Even worse than the public humiliation, you might feel a private shame that never leaves. You might be haunted by your own past to the point where you are unable to go forward. You may not feel worthy to serve God or to speak on His behalf to others whose sin is less public. Without the benefit of God’s work and His truth on your life, your failures may define your identity for the rest of your life.

But it doesn’t have to be that way. There is hope for us all. Rahab, Thomas and the Remembered One each found new life and hope for an eternal future when they came to faith. This new identity is here for you also.

By faith you confess your own sinfulness and accept the truth that only the death of Christ can redeem you from the wrath of God. You commit your life to Jesus Christ as both Savior and Lord. You are justified by His death, cleansed from all sin, adopted into the family of God and sealed by the Holy Spirit as a guarantee of your sure salvation. Now God’s work of sanctification begins. You bring to Him all of your mess of identity and He begins to remake you.

Do you remember your sins that have been forgiven? Do they follow you wherever you go? Have you allowed the truth of God to set you free from your past? Have you begun to live in the freedom promised in John 8:32?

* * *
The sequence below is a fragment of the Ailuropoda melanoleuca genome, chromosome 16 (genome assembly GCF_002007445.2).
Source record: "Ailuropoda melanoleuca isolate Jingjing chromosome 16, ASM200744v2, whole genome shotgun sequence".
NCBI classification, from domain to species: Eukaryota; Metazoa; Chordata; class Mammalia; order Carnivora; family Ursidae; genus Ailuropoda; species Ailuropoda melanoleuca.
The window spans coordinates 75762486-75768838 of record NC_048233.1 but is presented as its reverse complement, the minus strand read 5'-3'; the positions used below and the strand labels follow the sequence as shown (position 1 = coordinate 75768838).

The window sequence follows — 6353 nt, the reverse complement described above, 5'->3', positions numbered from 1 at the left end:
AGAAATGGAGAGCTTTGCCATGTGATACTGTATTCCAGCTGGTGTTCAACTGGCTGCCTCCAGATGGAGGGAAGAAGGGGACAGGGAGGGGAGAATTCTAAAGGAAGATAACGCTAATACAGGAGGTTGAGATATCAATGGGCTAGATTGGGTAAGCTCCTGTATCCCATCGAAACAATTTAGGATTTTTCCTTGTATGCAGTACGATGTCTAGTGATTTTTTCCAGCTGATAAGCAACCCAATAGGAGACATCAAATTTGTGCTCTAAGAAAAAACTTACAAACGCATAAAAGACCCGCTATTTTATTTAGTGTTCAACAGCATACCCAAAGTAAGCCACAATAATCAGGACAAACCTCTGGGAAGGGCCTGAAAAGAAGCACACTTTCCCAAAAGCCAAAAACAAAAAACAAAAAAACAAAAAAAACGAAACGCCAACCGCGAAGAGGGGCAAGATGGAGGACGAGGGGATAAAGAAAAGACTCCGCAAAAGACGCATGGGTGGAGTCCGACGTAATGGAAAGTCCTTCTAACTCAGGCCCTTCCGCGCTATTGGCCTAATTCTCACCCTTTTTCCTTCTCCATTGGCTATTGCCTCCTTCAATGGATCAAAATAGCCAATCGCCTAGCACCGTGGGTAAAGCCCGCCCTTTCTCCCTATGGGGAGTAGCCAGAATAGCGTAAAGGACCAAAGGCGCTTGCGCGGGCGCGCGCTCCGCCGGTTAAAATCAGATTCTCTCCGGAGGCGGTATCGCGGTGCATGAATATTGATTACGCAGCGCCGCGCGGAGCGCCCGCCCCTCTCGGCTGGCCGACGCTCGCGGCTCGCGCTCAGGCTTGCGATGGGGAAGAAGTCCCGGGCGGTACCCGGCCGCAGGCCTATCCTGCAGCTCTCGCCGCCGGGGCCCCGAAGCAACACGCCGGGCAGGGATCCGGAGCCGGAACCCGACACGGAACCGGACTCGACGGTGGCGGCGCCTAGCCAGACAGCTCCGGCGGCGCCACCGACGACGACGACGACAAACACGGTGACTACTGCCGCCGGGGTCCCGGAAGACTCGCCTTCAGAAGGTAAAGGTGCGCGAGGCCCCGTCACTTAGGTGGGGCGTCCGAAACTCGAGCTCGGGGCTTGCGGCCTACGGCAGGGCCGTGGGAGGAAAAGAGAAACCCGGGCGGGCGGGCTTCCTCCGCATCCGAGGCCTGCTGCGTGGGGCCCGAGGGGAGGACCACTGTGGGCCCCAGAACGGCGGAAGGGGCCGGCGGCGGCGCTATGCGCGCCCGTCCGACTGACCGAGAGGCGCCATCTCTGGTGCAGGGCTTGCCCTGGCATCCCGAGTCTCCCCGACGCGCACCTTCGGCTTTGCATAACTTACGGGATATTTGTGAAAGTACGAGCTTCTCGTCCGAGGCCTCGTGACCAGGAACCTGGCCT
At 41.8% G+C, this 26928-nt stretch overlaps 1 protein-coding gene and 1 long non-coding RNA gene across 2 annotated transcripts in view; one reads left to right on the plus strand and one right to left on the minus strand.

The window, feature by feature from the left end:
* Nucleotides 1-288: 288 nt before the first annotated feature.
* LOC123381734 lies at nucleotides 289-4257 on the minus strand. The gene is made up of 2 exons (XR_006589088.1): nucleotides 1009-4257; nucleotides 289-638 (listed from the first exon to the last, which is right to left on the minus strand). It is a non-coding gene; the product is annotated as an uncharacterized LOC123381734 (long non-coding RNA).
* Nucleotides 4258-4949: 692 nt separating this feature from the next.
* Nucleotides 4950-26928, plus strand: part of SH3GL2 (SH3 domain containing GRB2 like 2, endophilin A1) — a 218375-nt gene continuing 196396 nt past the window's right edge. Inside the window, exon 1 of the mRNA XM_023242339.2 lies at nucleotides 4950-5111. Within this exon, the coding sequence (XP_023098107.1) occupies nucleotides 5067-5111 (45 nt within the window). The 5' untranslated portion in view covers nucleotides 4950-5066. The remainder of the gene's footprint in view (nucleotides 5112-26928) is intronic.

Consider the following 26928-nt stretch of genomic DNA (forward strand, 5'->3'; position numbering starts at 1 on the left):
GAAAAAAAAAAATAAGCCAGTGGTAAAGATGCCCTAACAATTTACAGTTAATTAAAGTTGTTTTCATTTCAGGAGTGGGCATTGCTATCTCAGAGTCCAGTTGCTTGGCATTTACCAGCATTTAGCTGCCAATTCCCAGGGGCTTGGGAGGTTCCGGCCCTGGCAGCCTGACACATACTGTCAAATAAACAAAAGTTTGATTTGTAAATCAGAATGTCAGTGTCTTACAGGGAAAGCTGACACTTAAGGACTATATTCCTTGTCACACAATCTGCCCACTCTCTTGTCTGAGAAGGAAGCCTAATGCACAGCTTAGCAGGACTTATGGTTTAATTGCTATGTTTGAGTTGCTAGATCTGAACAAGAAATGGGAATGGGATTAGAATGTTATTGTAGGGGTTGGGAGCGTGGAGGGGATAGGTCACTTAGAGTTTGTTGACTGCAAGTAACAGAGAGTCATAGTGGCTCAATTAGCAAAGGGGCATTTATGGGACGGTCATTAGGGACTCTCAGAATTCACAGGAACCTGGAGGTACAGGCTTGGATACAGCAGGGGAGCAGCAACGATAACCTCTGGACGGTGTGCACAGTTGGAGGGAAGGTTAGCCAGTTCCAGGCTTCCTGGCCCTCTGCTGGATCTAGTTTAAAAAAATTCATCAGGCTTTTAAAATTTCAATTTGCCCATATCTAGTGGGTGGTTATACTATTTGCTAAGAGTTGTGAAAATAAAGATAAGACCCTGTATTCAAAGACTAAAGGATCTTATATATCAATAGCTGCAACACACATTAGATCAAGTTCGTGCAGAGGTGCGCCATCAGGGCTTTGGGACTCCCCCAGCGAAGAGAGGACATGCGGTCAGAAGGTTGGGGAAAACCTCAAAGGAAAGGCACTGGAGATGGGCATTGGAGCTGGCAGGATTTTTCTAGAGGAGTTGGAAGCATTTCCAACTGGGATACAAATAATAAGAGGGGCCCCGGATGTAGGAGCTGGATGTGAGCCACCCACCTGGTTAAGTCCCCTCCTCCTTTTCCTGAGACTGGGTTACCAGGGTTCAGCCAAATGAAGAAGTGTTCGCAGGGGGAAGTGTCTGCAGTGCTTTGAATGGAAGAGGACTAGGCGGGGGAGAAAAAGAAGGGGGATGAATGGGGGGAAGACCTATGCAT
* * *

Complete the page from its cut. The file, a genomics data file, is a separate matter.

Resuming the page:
Part 1  2  3  4

The downfall of man isn’t new – The Cain Generation

Have you noticed how our society seems to be turning farther away from righteousness and into greater denial of any moral compass at all? We are less likely to label anything as right or wrong and certainly less likely to feel guilty about anything. If someone does try to make us feel guilty, we have the wonderful spiritual retort that ends all conversation: “Judge not.” Jesus said it, so no one can do it. Is this new? Have we stumbled into a spiritual abyss never before known or experienced?

The short answer is, “No.”

Let’s go back to the beginning, the first man and woman. Adam and Eve committed the sin of eating from the one prohibited tree in the world. They could’ve eaten from any of the other trees, good fruit on all of them, yet they fell for the one thing that was off limits. We’ve examined their sin in depth over the years, but I want to look specifically at their response. When you read Genesis 3:7-10 there are several things that stick out in the aftermath of sin:
1. “they knew they were naked” – Suddenly Adam and Eve had a knowledge beyond the mere facts. They had been naked, but there had been no shame. Suddenly they saw things differently, sewed fig leaves together to mask the shame they felt and hid in the bushes from God. An instant earlier, they were naked, but without shame, without sin.
2. “they hid themselves from the Lord God” – The context seems to indicate that Adam and Eve had freely walked with the Lord through the garden, enjoying creation and spending time together. Now the relationship has been broken, there is something amiss and Adam and Eve know it. They hide, not wanting to face the Lord.